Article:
American businesses are being pressured to stop imports from China’s Xinjiang region as the Biden administration and lawmakers take aim at Beijing’s alleged use of forced labor.
The Chinese communist government has been accused of using forced labor of Uyghur and other Muslim minorities in Xinjiang, the world’s leading producer of cotton and raw materials used in solar panels, The Wall Street Journal reported Monday.
China denies the accusations.
Cotton and tomato import products have been banned since January, and penalties on purchases of some solar materials were implemented in June, the WSJ said.
Congress, however, is expected to approve legislation later this year that would prohibit imports of all products from Xinjiang unless the importer can prove their goods are free of forced labor.
The Senate unanimously passed The Uyghur Forced Labor Prevention Act last month. The legislation awaits approval by the House, which last year passed a similar bill by a wide bipartisan vote.
The Uyghur Forced Labor Prevention Act also would increase resources for the Customs and Border Protection, which monitors forced labor abroad.
WSJ reported CBP had detained 967 shipments — roughly triple the cases in all of the previous year — in forced labor cases in the current fiscal year from October, mostly linked to the Xinjiang cotton bans.
“The legislation would substantially enhance enforcement by the CBP,” said Scott Nova, executive director of Worker Rights Consortium, a nonprofit, independent labor-rights monitoring group partly funded by universities. “That has significant implications for companies.”
Biden administration officials have said confronting China over its forced labor record is a key component of their strategy.
The State Department and other U.S. agencies, in guidance for businesses issued last month, highlighted forced-labor risks in supply chains linked to Xinjiang. U.S. businesses were urged to leave the region.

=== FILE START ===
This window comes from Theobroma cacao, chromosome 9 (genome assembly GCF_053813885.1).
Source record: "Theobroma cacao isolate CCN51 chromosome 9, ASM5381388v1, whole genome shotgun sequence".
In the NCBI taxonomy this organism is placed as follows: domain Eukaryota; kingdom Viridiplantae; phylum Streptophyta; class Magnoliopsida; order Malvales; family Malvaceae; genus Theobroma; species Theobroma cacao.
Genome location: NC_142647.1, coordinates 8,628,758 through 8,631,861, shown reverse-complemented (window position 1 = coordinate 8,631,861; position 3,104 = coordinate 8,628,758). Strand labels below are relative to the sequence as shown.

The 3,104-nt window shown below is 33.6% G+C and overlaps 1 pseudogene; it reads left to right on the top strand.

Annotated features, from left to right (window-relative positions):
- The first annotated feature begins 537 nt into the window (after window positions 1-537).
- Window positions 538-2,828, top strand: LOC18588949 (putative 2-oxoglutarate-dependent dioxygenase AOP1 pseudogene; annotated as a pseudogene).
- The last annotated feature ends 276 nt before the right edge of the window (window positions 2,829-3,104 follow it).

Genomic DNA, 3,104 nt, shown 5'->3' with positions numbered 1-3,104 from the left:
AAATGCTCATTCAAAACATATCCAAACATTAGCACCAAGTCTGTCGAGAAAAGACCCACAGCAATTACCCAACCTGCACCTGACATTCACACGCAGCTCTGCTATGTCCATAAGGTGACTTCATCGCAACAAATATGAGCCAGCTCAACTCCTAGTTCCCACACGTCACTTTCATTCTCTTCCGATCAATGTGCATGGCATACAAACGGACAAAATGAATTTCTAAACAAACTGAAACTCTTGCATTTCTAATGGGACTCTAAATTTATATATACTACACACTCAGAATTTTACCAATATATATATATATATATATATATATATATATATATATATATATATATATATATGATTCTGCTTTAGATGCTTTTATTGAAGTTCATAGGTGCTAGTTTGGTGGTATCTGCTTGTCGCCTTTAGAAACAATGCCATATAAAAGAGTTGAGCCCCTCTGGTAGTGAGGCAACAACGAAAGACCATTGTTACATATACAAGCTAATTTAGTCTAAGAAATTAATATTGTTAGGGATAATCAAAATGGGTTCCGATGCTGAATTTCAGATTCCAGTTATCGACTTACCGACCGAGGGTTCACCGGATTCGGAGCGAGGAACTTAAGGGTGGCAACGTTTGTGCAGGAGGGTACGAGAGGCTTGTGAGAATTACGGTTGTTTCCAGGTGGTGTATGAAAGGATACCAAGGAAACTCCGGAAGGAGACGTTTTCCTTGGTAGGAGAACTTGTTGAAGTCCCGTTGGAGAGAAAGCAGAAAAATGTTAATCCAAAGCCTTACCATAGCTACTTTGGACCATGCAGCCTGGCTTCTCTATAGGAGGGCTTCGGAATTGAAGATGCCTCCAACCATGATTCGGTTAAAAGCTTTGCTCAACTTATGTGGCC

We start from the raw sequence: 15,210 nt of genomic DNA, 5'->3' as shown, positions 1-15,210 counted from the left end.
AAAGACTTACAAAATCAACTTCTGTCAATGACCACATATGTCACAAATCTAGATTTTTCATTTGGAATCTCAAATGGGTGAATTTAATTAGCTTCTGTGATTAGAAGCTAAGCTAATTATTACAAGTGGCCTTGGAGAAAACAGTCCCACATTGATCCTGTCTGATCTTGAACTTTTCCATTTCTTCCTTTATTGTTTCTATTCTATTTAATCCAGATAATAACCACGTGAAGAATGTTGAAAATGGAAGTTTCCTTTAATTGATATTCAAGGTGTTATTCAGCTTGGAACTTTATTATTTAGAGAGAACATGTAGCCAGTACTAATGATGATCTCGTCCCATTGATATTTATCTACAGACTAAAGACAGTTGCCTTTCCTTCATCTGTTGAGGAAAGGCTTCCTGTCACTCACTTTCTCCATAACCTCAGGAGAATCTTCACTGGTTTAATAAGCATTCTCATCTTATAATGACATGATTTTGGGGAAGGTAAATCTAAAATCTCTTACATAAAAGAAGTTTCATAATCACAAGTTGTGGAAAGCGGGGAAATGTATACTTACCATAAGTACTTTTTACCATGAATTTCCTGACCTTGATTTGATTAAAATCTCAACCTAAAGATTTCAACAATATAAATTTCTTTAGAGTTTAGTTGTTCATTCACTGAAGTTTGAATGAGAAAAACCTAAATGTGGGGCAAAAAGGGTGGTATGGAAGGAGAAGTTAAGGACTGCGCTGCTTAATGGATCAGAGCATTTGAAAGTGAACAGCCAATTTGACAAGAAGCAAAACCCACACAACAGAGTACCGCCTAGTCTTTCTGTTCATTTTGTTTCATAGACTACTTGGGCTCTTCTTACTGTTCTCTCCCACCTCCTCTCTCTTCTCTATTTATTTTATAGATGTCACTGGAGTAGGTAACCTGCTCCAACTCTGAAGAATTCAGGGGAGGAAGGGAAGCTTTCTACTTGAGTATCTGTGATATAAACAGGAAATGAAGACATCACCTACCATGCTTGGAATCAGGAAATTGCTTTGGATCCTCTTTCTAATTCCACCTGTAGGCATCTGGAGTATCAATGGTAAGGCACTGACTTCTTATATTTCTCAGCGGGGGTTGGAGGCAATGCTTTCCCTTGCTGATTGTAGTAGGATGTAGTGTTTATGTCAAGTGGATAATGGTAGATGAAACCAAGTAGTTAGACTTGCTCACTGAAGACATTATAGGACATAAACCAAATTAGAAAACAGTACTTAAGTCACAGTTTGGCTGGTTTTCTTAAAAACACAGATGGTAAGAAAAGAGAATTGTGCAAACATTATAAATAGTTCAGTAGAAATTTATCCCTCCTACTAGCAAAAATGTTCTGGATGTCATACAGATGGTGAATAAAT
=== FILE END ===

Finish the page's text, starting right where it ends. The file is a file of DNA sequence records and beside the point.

Agriculture, food processing, cellphones, and toys also were industries in which there were concerns.
“Given the severity and extent of these abuses, businesses and individuals that do not exit supply chains, ventures, and/or investments connected to Xinjiang could run a high risk of violating U.S. law,” the agencies said in the Xinjiang Supply Chain Business Advisory.
U.S. Trade Representative Katherine Tai said the guidance demonstrated the administration’s commitment to ending forced labor.
“Our worker-centered trade policy will champion workers’ rights and address unfair competition, especially when it is based on human exploitation,” Tai said, the WSJ reported.
The Chinese communists say “Xinjiang affairs are purely China’s internal affairs.”
“The U.S. is in no position and has no right to interfere,” said Liu Pengyu, a Chinese embassy spokesman in Washington, WSJ reportted. “The U.S. fabricates lies and uses human rights as a cover to recklessly and hegemonically suppress Xinjiang’s industrial development.”
Sen. Jeff Merkley, D-Ore., has led a bipartisan congressional commission that expressed concerns about the endorsement by NBA players of Chinese sportswear companies known to use Xinjiang cotton.
The WSJ also said a House panel passed legislation last month that labels Beijing’s treatment of the Uyghurs as “genocide” and prohibits the importation of goods made “wholly or in part” in Xinjiang or by people working elsewhere in China through the Xinjiang government worker-placement programs.
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